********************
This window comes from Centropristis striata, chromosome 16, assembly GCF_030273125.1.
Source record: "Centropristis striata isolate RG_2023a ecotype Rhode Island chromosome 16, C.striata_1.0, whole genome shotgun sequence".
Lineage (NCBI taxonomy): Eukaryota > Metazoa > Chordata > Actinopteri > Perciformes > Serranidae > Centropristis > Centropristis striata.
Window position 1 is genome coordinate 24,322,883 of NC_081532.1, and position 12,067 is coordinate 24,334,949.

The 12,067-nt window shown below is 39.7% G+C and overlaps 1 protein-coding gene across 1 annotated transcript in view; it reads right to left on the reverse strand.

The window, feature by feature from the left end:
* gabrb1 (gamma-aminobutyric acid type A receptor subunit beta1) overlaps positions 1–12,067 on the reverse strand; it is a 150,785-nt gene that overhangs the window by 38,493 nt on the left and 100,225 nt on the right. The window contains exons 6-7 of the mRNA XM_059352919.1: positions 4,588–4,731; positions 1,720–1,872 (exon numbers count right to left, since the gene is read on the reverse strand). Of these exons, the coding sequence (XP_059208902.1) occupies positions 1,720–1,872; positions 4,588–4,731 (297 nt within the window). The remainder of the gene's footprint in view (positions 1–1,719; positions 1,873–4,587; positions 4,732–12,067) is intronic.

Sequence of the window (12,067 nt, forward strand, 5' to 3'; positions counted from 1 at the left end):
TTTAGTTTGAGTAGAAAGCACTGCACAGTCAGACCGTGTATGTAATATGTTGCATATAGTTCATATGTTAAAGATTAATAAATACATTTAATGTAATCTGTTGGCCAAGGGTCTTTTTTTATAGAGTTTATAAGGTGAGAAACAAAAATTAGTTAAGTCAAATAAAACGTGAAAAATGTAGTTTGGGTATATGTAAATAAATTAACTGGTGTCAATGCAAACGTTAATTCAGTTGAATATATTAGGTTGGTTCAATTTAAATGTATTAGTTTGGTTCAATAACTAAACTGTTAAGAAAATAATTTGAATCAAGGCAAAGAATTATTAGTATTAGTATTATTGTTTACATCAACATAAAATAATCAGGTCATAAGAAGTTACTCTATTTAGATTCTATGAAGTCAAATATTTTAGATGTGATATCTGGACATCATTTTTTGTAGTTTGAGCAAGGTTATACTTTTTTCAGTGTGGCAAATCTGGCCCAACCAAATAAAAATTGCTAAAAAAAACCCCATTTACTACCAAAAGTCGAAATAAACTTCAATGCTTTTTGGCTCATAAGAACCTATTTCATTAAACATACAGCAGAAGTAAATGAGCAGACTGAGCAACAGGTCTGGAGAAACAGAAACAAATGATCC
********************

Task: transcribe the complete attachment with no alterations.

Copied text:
This window comes from Centropristis striata, chromosome 16, assembly GCF_030273125.1.
Source record: "Centropristis striata isolate RG_2023a ecotype Rhode Island chromosome 16, C.striata_1.0, whole genome shotgun sequence".
Lineage (NCBI taxonomy): Eukaryota > Metazoa > Chordata > Actinopteri > Perciformes > Serranidae > Centropristis > Centropristis striata.
Window position 1 is genome coordinate 24,322,883 of NC_081532.1, and position 12,067 is coordinate 24,334,949.

The 12,067-nt window shown below is 39.7% G+C and overlaps 1 protein-coding gene across 1 annotated transcript in view; it reads right to left on the reverse strand.

The window, feature by feature from the left end:
* gabrb1 (gamma-aminobutyric acid type A receptor subunit beta1) overlaps positions 1–12,067 on the reverse strand; it is a 150,785-nt gene that overhangs the window by 38,493 nt on the left and 100,225 nt on the right. The window contains exons 6-7 of the mRNA XM_059352919.1: positions 4,588–4,731; positions 1,720–1,872 (exon numbers count right to left, since the gene is read on the reverse strand). Of these exons, the coding sequence (XP_059208902.1) occupies positions 1,720–1,872; positions 4,588–4,731 (297 nt within the window). The remainder of the gene's footprint in view (positions 1–1,719; positions 1,873–4,587; positions 4,732–12,067) is intronic.

Sequence of the window (12,067 nt, forward strand, 5' to 3'; positions counted from 1 at the left end):
TTTAGTTTGAGTAGAAAGCACTGCACAGTCAGACCGTGTATGTAATATGTTGCATATAGTTCATATGTTAAAGATTAATAAATACATTTAATGTAATCTGTTGGCCAAGGGTCTTTTTTTATAGAGTTTATAAGGTGAGAAACAAAAATTAGTTAAGTCAAATAAAACGTGAAAAATGTAGTTTGGGTATATGTAAATAAATTAACTGGTGTCAATGCAAACGTTAATTCAGTTGAATATATTAGGTTGGTTCAATTTAAATGTATTAGTTTGGTTCAATAACTAAACTGTTAAGAAAATAATTTGAATCAAGGCAAAGAATTATTAGTATTAGTATTATTGTTTACATCAACATAAAATAATCAGGTCATAAGAAGTTACTCTATTTAGATTCTATGAAGTCAAATATTTTAGATGTGATATCTGGACATCATTTTTTGTAGTTTGAGCAAGGTTATACTTTTTTCAGTGTGGCAAATCTGGCCCAACCAAATAAAAATTGCTAAAAAAAACCCCATTTACTACCAAAAGTCGAAATAAACTTCAATGCTTTTTGGCTCATAAGAACCTATTTCATTAAACATACAGCAGAAGTAAATGAGCAGACTGAGCAACAGGTCTGGAGAAACAGAAACAAATGATCC